Are you sure it was the Kremlin. Identity is a tricky thing nowadays.
5814 posts • joined 10 Jun 2009
Are you sure it was the Kremlin. Identity is a tricky thing nowadays.
Why would someone working at this level of 'software nastiness' install cracked/pirated MS Office software on their computer?
He always pays me with Bitcoins. You have to ask for them.
It's how they pronounce 'go for' in Belgium.
I remember docking at a space station in the Ross 128 system. It was a long time ago though.
I backed up my .mozilla profile and ran the 57.0 version as a stand-alone application. My AdBlock Plus, Flash and Video Download and the Download Helper extensions were still there but everything else is marked as 'legacy' and has been disabled.
I mostly use Palemoon nowadays and only keep Firefox (ESR) because it runs a free Zenmate VPN extension, but Opera has a free VPN if I need that.
How would it be if he wrote out a statement and pinned it to a notice board just inside the White House gates? This would of course be photographed and posted for the world to see.
"We follow the Payment Card Industry Data Security Standard (PCI DSS)."
I thought that card payments on a website are dealt with by links to a third party 'approved' payments operator. Have I misunderstood this?
Don't they realise that if you're doing this sort of thing then you need to use burner phones or have face to face meetings in unobserved places?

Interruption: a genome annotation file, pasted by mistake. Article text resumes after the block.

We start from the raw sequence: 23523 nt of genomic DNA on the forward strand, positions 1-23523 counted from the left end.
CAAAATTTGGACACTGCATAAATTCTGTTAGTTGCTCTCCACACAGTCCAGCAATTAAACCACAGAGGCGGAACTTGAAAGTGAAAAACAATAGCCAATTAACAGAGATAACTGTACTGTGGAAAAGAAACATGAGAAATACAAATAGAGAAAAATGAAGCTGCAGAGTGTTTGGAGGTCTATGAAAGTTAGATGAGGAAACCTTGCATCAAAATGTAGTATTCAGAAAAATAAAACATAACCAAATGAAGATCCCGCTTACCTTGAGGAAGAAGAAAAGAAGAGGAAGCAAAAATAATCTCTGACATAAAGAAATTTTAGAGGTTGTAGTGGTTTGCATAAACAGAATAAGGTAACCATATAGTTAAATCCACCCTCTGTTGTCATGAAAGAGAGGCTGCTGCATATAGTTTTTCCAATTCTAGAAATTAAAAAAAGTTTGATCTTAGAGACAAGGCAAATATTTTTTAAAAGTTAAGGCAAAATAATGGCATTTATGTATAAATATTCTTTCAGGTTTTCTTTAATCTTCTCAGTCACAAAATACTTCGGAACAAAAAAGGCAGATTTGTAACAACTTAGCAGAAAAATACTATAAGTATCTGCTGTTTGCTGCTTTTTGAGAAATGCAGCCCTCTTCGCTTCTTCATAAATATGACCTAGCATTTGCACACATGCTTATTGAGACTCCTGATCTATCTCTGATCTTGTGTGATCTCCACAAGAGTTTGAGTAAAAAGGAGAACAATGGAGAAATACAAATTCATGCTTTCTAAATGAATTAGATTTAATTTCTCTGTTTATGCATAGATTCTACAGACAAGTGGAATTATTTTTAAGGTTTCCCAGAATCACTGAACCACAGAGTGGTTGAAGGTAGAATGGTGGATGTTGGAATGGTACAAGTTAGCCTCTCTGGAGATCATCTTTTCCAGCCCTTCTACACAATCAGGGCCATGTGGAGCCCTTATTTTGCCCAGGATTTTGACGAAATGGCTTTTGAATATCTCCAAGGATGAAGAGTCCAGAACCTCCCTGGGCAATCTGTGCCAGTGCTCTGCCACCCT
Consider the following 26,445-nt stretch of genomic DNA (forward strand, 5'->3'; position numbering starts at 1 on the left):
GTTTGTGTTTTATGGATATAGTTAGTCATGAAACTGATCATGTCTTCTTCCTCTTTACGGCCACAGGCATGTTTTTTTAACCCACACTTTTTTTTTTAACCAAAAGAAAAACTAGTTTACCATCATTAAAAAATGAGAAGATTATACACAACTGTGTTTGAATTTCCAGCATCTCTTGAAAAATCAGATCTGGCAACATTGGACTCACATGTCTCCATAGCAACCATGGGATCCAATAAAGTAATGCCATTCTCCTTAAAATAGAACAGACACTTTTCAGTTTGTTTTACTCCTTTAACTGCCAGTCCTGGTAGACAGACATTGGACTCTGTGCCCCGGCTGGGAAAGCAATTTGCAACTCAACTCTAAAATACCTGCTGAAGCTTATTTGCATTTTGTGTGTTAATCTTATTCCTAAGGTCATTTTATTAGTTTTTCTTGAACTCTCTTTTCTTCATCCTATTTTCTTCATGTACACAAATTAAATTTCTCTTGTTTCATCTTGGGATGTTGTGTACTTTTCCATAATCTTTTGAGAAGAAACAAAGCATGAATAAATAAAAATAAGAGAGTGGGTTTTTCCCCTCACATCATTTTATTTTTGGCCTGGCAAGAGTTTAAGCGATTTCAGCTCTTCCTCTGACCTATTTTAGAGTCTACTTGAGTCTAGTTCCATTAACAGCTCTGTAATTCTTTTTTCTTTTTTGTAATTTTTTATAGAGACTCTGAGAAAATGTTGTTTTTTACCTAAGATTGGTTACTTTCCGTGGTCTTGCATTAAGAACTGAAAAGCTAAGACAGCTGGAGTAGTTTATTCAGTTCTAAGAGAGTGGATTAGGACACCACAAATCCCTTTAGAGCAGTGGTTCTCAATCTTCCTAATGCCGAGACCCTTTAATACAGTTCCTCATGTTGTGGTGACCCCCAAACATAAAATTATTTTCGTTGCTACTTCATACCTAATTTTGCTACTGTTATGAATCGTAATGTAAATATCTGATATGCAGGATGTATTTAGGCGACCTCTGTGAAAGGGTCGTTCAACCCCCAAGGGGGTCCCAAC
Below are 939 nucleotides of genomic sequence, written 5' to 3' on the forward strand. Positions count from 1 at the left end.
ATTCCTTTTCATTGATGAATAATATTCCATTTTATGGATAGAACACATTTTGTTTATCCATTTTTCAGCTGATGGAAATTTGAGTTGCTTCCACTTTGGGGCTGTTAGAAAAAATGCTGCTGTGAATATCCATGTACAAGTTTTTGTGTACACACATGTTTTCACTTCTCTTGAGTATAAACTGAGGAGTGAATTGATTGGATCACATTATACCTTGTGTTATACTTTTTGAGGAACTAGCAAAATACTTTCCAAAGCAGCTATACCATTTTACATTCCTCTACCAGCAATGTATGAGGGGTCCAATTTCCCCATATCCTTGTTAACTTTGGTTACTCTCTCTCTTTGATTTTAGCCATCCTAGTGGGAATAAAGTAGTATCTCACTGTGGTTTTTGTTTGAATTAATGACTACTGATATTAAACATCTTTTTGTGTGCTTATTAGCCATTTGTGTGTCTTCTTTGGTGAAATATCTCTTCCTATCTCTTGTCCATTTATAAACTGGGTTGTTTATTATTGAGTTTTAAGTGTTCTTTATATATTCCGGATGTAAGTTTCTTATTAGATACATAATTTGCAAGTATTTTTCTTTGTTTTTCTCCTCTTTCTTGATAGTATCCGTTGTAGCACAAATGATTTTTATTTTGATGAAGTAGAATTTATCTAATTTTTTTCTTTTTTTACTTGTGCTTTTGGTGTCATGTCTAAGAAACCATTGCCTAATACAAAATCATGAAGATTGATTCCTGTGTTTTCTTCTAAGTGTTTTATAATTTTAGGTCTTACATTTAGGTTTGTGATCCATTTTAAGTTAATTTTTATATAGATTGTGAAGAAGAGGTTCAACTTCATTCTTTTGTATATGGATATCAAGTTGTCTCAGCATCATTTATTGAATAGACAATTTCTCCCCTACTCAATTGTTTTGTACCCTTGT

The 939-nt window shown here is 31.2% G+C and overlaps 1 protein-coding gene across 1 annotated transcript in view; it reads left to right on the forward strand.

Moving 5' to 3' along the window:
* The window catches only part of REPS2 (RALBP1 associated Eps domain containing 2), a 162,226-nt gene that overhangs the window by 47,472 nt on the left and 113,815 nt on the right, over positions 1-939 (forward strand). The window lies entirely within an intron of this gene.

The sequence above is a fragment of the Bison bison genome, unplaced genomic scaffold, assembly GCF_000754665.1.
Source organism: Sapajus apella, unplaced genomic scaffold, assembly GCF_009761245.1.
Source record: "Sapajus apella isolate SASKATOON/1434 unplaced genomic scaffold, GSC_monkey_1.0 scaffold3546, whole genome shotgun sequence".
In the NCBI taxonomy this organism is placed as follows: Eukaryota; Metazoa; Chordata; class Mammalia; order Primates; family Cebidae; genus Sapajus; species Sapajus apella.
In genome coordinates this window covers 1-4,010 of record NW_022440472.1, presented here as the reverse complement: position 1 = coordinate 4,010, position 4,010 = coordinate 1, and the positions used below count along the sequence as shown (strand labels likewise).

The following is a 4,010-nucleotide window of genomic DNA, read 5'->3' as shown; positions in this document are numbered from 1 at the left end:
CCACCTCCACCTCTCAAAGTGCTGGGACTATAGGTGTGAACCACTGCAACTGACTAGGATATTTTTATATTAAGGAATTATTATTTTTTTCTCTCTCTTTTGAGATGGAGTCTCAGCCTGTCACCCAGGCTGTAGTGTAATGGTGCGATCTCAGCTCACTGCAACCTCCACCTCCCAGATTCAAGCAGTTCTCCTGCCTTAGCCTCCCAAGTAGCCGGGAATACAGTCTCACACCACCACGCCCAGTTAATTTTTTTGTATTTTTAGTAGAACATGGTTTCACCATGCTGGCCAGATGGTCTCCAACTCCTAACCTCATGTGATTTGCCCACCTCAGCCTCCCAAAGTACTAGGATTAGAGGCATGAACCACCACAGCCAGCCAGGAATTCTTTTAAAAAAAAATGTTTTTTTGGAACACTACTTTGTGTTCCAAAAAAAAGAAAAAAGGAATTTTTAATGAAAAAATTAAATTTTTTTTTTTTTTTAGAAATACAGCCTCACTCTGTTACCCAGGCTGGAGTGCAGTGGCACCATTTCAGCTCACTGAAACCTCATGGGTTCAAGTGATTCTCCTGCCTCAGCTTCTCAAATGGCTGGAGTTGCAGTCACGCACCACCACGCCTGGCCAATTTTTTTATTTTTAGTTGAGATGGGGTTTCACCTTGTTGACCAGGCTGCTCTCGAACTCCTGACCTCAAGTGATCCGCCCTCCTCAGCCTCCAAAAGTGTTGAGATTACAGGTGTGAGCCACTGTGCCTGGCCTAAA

Can your pecker do a marathon?
"The HTTPS connections are established using security certificates that appear to belong to antivirus maker Kaspersky Lab, allegedly."
Is this an example of the famous CIA humour?
You can tell by the way I use my walk?
I've just watched my first episode of Happy Tree Friends on YouTube. Thank you :)
It's in the privacy of your home among likeminded consenting adults. Does that make it ok?
I'd describe Dorset as being on the south coast or slightly south west.
"... WebUSB API can be used by a web page to interact with a USB device (or USB device driver) from user space ..."
How can I block it?!
"They then posted that they were looking for a job if anyone was hiring."
Or improvisational comedy?
That's only if you accidentally drink some of the sediment, as I once found out.
We will look after you. Don't worry your pretty little heads.
“Going cloud native is by far the most secure way of working,”
Very reassuring. Compared to what?
Is there a difference between astro-eggheads and astro-boffins? Do they work in different areas of sudy or something?
Her Maj's private assets are estimated to be about £500m so it's hardly surprising that she had £10m tucked away there. When you have that much, you tell your people to split it up and put it in sensible places for you. (So I assume. I'll never have anything like that 'problem'.)
A world where Japan wins first prize for a premium quality whisky.
Oh, it's happened. The world changes.
"You will recall what happened the last time Baroness Fox inspired a bunch of web designers to get together to save the world."
I thought you were going to say 'lastminute.com'.
"Templeton is an extremely rural community..."
Were pitchforks also involved? I like to think so.
"wiped 15 years of bookmarks I had trusted XMarks with."
He trusted them and didn't have a local backup??
"... like scheduling the washing machine to run during a week day rather evening or a weekend."
But who puts the clothes into the washing machine? Who needs a remote data centre or even a local controller to schedule their washing machine for them?
"... oil-immersed servers would surely make for many new stories for On-Call, ..."